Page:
Who Doesn’t Love a 3-D Graph?

Potential Returns and an Alternative Approach

After last weeks fairly lengthy newsletter I have decided to keep this one short and sweet – well the first part at least – it also includes a 3-D graph! Now let’s face it who doesn’t like a graph when it comes to investment, and if you can add an extra dimension well that’s even better!

Using twenty-five “bellwether” shares as a proxy for the FTSE-100 I have looked at the relationship between their average Price to Book (PBV), average Price to Sales (PS) ratios and subsequent annualised five year returns.

Linear Regression tells us that based on a PBV of “x” and a PS of “y”, historically these have produced an annualised return over the next five years of “z”; the statistics function of excel also tells us that this is pretty accurate at just over 75%.

3d

As you can see the best outcomes are situated at low price to sales and average price to book values – price to sales appears to have greater importance as even at very low price to book values if price to sales is high then returns are negative.

Alternative Strategies

As you know for some time I have been very negative on market conditions; being negative and subsequently not invested can be a pretty miserable place as it can take years for conditions to be perfect for either bullish or bearishness. With this in mind over the next few weeks in the absence of finding anything spectacular in terms of value I will have a short look at some alternative approaches or strategies that I have been thinking of.

This one is nice and simple if you have concerns about the broader market

  • Buy quality stocks – large cap, financially strong, dividend payers
  • Buy an inverse ETF that is “short” the FTSE-100

Here’s an example of how it could work; in Jan 2015 you are worried about the overall UK market but like three high quality dividend paying shares (British American Tobacco, GlaxoSmithKline and Unilever).

Now rather than defer investment you buy the three quality shares and buy an inverse tracker ETF (there are lots available) and to make this less expensive leverage is introduced by using a 3x daily short version.

Here are the returns of these holdings and the FTSE-100 since Jan 2015

returns graph

Now if we put all this together how much would it have made in monetary terms?

Current Value of £1000 invested on Jan 2015
FTSE 100

£893

Three quality shares equally

£1092

Three quality shares and an inverse tracker ETF equally

£1072

Now the question is why bother with the ETF? Without wishing to answer the question with a question why buy car insurance? In case there is a disaster…..rewind to 2007/2008.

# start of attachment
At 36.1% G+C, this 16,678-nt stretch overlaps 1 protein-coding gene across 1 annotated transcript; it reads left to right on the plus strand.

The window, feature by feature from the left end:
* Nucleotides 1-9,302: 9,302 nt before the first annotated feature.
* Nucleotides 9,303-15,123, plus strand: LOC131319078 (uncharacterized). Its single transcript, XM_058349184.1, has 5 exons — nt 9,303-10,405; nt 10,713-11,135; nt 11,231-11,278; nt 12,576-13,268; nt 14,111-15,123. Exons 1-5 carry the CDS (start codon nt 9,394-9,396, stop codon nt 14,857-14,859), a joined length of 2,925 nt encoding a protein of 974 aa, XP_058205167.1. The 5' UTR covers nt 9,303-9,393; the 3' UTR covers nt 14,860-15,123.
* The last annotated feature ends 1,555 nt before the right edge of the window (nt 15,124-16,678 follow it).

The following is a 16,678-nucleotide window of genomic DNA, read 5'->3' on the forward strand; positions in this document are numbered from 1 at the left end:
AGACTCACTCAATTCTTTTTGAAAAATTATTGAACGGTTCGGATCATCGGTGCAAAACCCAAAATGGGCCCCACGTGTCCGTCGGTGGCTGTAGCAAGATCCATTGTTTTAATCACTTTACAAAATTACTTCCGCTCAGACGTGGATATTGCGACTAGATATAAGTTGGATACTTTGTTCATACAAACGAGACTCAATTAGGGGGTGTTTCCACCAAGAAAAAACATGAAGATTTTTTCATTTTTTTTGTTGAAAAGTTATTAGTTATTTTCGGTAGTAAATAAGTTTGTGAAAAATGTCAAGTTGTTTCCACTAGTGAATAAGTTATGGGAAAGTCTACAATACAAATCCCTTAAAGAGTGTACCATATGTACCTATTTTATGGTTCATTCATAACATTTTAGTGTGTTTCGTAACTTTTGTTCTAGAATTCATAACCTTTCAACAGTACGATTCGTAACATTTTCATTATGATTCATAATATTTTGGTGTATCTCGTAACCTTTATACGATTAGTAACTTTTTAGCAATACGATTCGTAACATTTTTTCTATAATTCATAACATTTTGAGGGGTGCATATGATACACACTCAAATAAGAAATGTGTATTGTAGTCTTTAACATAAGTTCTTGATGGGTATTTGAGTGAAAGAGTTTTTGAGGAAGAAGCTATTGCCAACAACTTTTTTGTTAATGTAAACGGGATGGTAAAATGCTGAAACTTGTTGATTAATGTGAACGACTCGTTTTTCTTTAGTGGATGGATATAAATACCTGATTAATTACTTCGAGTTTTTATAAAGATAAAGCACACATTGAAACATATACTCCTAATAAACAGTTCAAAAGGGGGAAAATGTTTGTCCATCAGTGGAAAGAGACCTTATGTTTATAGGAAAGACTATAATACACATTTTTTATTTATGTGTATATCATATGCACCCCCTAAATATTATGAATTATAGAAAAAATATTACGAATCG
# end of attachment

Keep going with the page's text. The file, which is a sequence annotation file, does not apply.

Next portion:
Say you invested £1000 in one of the three following portfolios using the investments above in 2007 and held them over the next year the graph shows what the portfolios would have been worth by mid 2008 as the FTSE and the shares reached multi-year lows.

  • FTSE-100 Tracker
  • The high quality shares equally (£330 in each)
  • The high quality shares and 3x Daily Short FTSE-100 ETF equally (£250 in each)

returns graph

Option three allowed the shares that you like to be held and protection was provided by the inverse ETF – particularly as it is leveraged at 3x (this is where leverage can be employed effectively and with relatively low risk). I would of course make the following points about all this

  • Conditions in 2007/2008 were perfect for the strategy, it would not have worked so spectacularly in other periods – you need to be fairly strong on your views of under or overvaluation.
  • Leverage can work both ways if the FTSE-100 had rallied strongly losses on the ETF would certainly reduce or in the worst case wipe out the share returns – that said the ETF is daily tradeable and you can buy and sell as you wish so if you bought for protection and the market started moving the other way its easy to sell. If leverage is not for you then there ETFS that simply offer an inverse return x1 instead of x3.
  • ETFS – particularly synthetic ones have risks, including counterparty risk and the possibility they may close. I spent 2014 loading up on an ETF linked to the US VIX index (volatility) only for the fund to shrink to such a small size it was closed in 2015; subsequently the VIX is up from around 12.5 to 22.9 (it was at 40 in late 2015 and I have missed out on what I feel was an obvious value buy because of the ETF closure). Even the best ideas don’t always work.
  • This is not for everyone – we all have our own risk tolerances and time frames.

My view is this is an interesting strategy that can be used in conditions to protect existing quality share holdings or allow you to invest in these shares even if you think overall market conditions are high risk.

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